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Blue Alterations

Al Stauffer/Tom Lawton Duo

Original Recording Format: Analog Tape
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Blue Alterations is the second DSD Jazz release at NativeDSD Music featuring Al Stauffer on String Bass and Tom Lawton on Piano.  The album was recorded to Analog Tape by Bob Sellman of Direct-to-Tape Recording (DTR).  It has been transferred to Stereo DSD by Bob Witak at High Definition Tape Transfers (HDTT) with the cooperation and permission of DTR.

A small but distinguished coterie of Philadelphia Jazz artists were drawn into the orbit of the later French expatriate pianist and composer Bernard Peier in the 1960s and 1970s. They included the two musicians on this recording. Al Stauer performed with Peier on a regular basis throughout this period, and Tom Lawton studied with the great but underappreciated Jazz Master until his death in 1976.

Indeed, those who followed Peier’s incommensurately chronicled transit throughout the Jazz movement can hear glinting echoes of his playing in Lawton’s brilliant keyboard style: Lawton piles his pianologue with heady runs, craggy conjurations and bluesy intimations of melancholy that are strongly reminiscent of the man from Espinal.

Peier was a charming man who experienced some difficulty in communicating via the English language, albeit no problem at all when the keyboard was his conduit. The one composition by which he is represented on this recording, Tired Blues, bears that title because of a semantic misunderstanding: Peier told a commentator some years after he had written it that the meaning, he’d really had in mind was “relaxed”.

Stauer was one of the Philadelphia area’s most esteemed jazz bassists. Self-taught on the instrument, at the time of this recording he had been a professional musician for more than three decades. Over the years he accompanied such prime jazzmen as Stan Getz, Zoot Sims, Al Cohn, Gerry Mulligan, Bill Evans and Sam Most, and his association with Peier lasted a dozen years. He lived in Sewell, New Jersey, and taught privately in Philadelphia and at Glassboro (New Jersey) State College, now renamed Rowan University. His duets with himself— singing the notes while he plucks them on the bass—are a trademark of some singularity.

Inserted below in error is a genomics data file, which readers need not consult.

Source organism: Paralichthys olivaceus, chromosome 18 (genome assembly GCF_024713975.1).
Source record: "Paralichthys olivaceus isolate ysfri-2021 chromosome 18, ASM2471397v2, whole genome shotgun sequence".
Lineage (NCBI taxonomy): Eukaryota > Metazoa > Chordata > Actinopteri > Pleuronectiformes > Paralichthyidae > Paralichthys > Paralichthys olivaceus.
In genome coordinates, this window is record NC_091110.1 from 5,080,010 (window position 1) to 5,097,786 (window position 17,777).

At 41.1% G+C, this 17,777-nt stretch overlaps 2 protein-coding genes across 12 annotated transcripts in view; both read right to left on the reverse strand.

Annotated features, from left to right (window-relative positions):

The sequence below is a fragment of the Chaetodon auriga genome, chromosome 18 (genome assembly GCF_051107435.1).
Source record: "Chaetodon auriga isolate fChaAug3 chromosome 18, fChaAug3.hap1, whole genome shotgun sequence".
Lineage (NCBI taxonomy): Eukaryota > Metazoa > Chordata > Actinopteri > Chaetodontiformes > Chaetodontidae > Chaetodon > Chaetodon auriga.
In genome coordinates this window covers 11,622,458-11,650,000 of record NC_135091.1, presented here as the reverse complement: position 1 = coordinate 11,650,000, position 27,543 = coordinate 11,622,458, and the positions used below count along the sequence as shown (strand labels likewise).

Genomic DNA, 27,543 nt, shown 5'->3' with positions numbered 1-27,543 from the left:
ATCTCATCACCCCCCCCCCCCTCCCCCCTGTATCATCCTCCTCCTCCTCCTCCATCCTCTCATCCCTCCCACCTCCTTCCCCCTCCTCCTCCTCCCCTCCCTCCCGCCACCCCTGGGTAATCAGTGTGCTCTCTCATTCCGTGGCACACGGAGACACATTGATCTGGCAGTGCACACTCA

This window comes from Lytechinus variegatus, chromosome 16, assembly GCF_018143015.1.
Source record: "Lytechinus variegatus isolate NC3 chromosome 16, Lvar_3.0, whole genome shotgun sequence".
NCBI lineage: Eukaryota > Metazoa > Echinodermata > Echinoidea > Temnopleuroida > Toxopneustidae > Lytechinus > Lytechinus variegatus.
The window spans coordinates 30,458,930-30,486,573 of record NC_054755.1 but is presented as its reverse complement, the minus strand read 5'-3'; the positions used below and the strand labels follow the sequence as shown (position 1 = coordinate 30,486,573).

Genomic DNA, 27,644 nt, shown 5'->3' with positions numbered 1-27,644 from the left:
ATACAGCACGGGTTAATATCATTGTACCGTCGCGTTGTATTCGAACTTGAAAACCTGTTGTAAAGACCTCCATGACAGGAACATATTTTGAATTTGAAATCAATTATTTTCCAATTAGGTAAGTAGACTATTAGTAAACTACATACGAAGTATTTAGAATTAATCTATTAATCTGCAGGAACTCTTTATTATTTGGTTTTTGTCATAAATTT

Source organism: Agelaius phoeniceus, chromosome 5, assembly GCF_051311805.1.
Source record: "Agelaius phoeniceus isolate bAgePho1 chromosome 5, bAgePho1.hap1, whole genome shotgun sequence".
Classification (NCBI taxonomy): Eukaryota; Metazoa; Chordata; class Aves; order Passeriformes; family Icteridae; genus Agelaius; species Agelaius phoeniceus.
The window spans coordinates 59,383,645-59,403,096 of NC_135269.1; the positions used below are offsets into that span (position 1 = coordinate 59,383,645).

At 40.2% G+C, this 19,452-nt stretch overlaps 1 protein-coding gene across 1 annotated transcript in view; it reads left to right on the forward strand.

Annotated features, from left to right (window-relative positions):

Al Stauffer/Tom Lawton Duo
Al Stauffer – String Bass
Tom Lawton – Piano


Please note that the below previews are loaded as 44.1 kHz / 16 bit.
Blue Alterations
In Time Past
Tired Blues

Total time: 00:38:03

Additional information





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Digital Converter

Horus, Merging Technologies (DSD 64 and DSD 128), Signalyst HQ Player 4 Pro Mastering Tools (DSD 256 and DSD 512)

Mastering Engineers

Transferred from Analog Master Tape to DSD 128 by Bob Witak at High Definition Tape Transfers; DSD 256 and DSD 512 editions created by Tom Caulfield at NativeDSD Mastering Lab





Original Recording Format


Bob Sellman

Recording Engineer

Bob Sellman at Direct-to-Tape Recording Company

Each piece on this recording was recorded as a complete performance and contains no splices or editing. The recording was made using two Schoeps mics placed at a distance from the performing group to capture the sound of the group as you would hear it in a true acoustic performance with no amplification.

Recording Location

Wilson Music Hall, Glassboro State College (now Rowan University) in Glassboro, New Jersey on May 31, 1981

Recording Type & Bit Rate


Release DateDecember 29, 2015

Press reviews

Positive Feedback

This is modern jazz with a blues flare and nice jazzy rhythms despite the lack of a drummer. The title piece, “Blue Alterations,” is swinging blues. “Yestermorrow” is slower and more flowing. “In Time Past” begins as a slow sad melancholy piece with the bass increasing in acceleration as the piece progresses making quite an interesting contrast between the piano, bass, and the bassist’s vocalizations. “Tired Blues” is misnamed, it should have been named something more like “Relaxed Blues” as composer Bernard Peiffer had some difficulty with communicating in English. The final piece is a jazzed up “Melody” of works by classical composer Aram Khachaturyan.

The sound is so real, it’s like having the piano, bass, and the bassist’s wordless vocalizing in my room making it a nice jazz experience.


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